Now. If the hot side of the mixing valve is closed completely the circulation will be entirely within the radiant loop, and the water coming back from the loop to the cold side of the mixing valve will be whatever the floor is. Suppose now you want to warm that floor to -- oh let's suppose the floor is at 80 and you want 100 degree water at the beginning of the loop. Just for picking numbers. The mixing valve will open a little and allow a small amount of 180 degree water to mix with the 80 degree water. A bit of algebra and you will get 1 part 180 water to 4 parts 80 water, or looking at flow, you will have let's say 1 gpm 180 water and 4 gpm 80 water. Now there will also be 1 gpm of 80 degree return water going into the boiler loop.

    Now in a really nicely setup system, the mixing valve temperature is controlled by your outdoor reset (perhaps with a floor temperature trim) and the flow rate is set by your radiant circuit pump which is operating in delta T mode.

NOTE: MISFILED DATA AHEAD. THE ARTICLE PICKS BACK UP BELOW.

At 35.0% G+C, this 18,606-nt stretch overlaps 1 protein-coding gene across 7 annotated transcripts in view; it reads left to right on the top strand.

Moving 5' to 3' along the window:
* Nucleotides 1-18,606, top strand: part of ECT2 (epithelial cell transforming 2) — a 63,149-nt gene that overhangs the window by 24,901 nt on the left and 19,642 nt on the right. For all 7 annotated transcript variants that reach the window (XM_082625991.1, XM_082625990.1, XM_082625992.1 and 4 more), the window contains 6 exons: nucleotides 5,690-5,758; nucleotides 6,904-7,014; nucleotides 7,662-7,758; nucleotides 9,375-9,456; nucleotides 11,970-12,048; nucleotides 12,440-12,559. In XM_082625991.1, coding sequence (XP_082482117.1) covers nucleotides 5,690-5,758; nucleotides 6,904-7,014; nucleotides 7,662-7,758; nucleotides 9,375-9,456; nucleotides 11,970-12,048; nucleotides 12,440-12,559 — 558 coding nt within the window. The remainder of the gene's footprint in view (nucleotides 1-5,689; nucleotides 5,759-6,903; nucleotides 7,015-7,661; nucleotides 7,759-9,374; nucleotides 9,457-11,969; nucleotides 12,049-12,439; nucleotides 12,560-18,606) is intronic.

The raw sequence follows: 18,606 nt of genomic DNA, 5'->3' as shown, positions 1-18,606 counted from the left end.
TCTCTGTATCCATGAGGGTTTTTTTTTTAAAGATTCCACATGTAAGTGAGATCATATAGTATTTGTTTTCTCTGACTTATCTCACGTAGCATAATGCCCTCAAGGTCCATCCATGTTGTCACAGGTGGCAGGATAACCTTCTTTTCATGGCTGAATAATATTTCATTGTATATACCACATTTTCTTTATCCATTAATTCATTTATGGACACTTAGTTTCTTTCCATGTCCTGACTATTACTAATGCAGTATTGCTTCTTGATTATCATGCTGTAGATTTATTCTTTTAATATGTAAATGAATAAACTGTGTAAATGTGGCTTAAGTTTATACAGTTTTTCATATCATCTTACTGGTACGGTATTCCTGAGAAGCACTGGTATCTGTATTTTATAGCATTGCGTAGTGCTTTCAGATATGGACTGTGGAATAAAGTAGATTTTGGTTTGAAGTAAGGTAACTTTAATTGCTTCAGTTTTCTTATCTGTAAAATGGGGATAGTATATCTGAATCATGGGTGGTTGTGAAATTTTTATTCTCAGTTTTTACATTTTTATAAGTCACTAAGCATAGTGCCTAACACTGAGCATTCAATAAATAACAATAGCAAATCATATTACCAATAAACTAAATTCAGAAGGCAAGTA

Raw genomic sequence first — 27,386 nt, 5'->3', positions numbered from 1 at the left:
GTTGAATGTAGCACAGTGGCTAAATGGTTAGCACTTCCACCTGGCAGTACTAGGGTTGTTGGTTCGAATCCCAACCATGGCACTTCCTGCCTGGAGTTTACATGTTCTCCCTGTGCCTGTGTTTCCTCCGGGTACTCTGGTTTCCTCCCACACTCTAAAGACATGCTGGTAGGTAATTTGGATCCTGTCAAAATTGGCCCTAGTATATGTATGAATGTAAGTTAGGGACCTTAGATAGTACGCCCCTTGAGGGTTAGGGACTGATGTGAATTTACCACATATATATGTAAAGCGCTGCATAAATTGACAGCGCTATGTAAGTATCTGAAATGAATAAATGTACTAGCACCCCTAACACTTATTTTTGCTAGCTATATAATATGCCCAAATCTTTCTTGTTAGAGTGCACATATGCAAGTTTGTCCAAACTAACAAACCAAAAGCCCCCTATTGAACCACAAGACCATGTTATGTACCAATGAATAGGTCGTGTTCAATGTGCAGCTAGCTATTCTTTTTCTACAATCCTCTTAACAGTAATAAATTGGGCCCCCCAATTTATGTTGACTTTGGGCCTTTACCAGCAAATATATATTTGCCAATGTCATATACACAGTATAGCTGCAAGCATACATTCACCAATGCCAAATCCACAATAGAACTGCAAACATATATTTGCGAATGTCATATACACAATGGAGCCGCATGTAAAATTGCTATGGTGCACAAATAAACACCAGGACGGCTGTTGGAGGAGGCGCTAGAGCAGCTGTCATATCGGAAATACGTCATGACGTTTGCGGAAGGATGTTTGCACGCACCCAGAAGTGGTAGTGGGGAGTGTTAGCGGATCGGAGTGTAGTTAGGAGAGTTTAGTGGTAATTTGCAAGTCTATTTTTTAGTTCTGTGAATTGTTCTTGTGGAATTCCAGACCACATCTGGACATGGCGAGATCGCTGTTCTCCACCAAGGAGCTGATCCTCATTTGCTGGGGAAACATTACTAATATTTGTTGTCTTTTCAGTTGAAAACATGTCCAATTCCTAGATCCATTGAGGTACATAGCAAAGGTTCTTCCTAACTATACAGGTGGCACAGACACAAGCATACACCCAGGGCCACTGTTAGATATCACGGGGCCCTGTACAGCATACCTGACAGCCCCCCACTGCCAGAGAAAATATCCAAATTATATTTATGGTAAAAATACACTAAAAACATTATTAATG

In the meantime the boiler circuit is doing its thing with whatever temperatures are set by the boiler controls.
    Br. Jamie, osb
    Building superintendent/caretaker, 7200 sq. ft. historic house museum with dependencies in New England
    ZmanSuperTech
  • wrooper
    wrooper Member Posts: 58
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    UPDATE for future folks in the same situation

    I was worried about the long delay [18 minutes] before the boiler fired when a hot water use started would make for a slow recovery and potentially let days go by before the boiler fired while in the third? day my hot water supply would be low.

    Took me a day to realize I could have both tank thermostats on the same TT terminal in the control. As The EK rep suggested I set the tank that recieves cold supply at 125 F and left the "second" tank at 135F.

    Now my boiler fires/recovery starts at 2 1/2 Minutes
    Zman